Tables overflowing with donated nonperishable food Nov. 28 ran the length of the Student Center. Volunteers and student employees were busy organizing food by type — pastas, soups, beans — as holiday music played in the background, setting the tone for Phi Theta Kappa’s Giving Tuesday food drive.
The following day, Nov. 29, the food was given to students at the weekly RISE distribution. According to Nyla Vaivai, a student personnel assistant for RISE, all of the Phi Theta Kappa goods were distributed to City College students. It was the first time since the start of the RISE distribution that food from a campus drive was given back to students, and it served a much needed community.
“Six hundred and fifteen students are signed up this semester,” Vaivai said of the number registered to receive food through RISE. “That triples, because one person can feed between two and 10 people when they take food.”
Because it was the end of the month, it was a busy day for food distribution. A diverse City College crowd received the donated goods.
“We do staff, faculty, students,” Vaivia said. “Hunger comes in all colors.”
The drive generated more than 2,000 pounds of food collected on and off campus in collaboration with the SCC Foundation and RISE. Interim Director of College Advancement Dan McMarty praised Phi Theta Kappa’s efforts, along with the donations given by the City College and Land Park communities.
“Land Park donated at the Sandwich Spot,” McCarty said of contributions given by people in the neighborhood that surrounds the college. “I bet you we picked up a dozen bags over there.”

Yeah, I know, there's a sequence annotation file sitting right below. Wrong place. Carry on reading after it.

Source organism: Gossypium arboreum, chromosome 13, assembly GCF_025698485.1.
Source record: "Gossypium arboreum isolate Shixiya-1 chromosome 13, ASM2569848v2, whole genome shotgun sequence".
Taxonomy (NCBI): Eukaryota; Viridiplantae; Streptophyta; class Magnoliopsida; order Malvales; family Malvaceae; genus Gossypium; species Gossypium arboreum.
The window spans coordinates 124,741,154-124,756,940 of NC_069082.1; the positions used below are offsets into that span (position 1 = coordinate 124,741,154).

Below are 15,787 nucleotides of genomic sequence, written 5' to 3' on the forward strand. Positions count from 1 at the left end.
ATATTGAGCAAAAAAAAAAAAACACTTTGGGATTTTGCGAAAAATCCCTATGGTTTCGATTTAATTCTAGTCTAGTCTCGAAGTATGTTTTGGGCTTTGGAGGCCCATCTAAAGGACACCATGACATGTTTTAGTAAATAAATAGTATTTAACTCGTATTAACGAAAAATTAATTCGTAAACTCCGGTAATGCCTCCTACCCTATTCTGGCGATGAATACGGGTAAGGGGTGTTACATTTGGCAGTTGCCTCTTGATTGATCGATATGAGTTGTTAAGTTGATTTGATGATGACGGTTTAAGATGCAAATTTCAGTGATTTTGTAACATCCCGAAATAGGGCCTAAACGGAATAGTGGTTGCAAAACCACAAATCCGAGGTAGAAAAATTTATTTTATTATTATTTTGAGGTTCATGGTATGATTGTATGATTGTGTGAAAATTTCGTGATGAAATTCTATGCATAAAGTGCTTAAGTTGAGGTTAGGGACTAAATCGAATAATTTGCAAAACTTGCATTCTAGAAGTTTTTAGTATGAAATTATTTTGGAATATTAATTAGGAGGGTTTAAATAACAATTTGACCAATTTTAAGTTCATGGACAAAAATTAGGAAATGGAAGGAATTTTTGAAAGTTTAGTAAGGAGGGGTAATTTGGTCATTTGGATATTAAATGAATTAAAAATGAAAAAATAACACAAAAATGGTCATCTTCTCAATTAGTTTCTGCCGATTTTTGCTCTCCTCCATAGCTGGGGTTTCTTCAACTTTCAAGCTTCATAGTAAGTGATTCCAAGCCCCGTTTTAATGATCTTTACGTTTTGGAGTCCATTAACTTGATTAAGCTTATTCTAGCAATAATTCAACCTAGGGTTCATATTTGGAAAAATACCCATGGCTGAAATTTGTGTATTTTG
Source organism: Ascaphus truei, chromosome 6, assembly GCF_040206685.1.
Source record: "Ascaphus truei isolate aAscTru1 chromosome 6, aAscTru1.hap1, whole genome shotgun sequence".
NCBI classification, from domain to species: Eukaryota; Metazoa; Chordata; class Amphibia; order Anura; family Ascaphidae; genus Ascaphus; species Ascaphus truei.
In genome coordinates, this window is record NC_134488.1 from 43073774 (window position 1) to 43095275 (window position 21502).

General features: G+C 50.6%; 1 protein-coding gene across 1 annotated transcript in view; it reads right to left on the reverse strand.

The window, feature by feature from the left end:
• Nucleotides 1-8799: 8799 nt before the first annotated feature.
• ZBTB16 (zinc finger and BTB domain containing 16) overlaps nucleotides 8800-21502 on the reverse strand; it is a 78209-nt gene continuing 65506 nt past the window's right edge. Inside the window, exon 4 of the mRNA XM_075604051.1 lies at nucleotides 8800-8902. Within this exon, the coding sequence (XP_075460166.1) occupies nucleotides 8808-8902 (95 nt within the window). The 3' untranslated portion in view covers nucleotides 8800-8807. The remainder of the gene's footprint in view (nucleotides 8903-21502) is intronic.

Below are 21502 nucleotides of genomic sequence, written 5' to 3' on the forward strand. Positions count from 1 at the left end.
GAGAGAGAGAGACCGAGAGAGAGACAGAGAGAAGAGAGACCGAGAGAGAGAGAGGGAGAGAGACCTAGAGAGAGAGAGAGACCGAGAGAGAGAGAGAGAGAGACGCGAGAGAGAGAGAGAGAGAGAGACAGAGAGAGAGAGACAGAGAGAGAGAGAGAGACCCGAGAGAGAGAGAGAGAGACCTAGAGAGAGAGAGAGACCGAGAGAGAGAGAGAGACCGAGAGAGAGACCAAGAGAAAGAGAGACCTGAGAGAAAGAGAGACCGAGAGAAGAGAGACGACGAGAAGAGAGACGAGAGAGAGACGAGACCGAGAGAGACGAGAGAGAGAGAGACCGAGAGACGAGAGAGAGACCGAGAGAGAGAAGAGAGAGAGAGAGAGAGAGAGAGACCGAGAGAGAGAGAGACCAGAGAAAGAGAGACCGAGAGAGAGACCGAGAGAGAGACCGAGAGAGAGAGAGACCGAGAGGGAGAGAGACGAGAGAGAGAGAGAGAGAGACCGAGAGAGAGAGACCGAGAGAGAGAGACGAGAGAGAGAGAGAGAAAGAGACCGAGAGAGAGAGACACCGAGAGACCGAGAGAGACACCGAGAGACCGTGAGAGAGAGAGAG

Husham Haroun, president of the Phi Theta Kappa honor society, reached out to McCarty for potential projects, and they landed on a food drive.
“I know for a fact there are students who go hungry,” Haroun said. “Some people just don’t have the money for it all.”
Former student Maszaba Carter was one of the volunteers sorting the food, and his motivations stemmed from a sense of responsibility.
“I don’t mind helping out and making sure people have what they need,” Carter said. “I do believe a lot in altruism and giving back to the community.”
Applied apparel student Genoria Lundy was also there to give back.
“Whatever needs to be done,” Lundy said, “I’m here to help, via service.”
According to Haroun, the ultimate goal of the drive was to raise awareness about students going hungry. He doesn’t believe there’s a simple solution to the dilemma, but he thinks that action has to be taken.
“The only thing you can do is bring it to light,” Haroun said. “My goal for this event is that it will be the first of many.”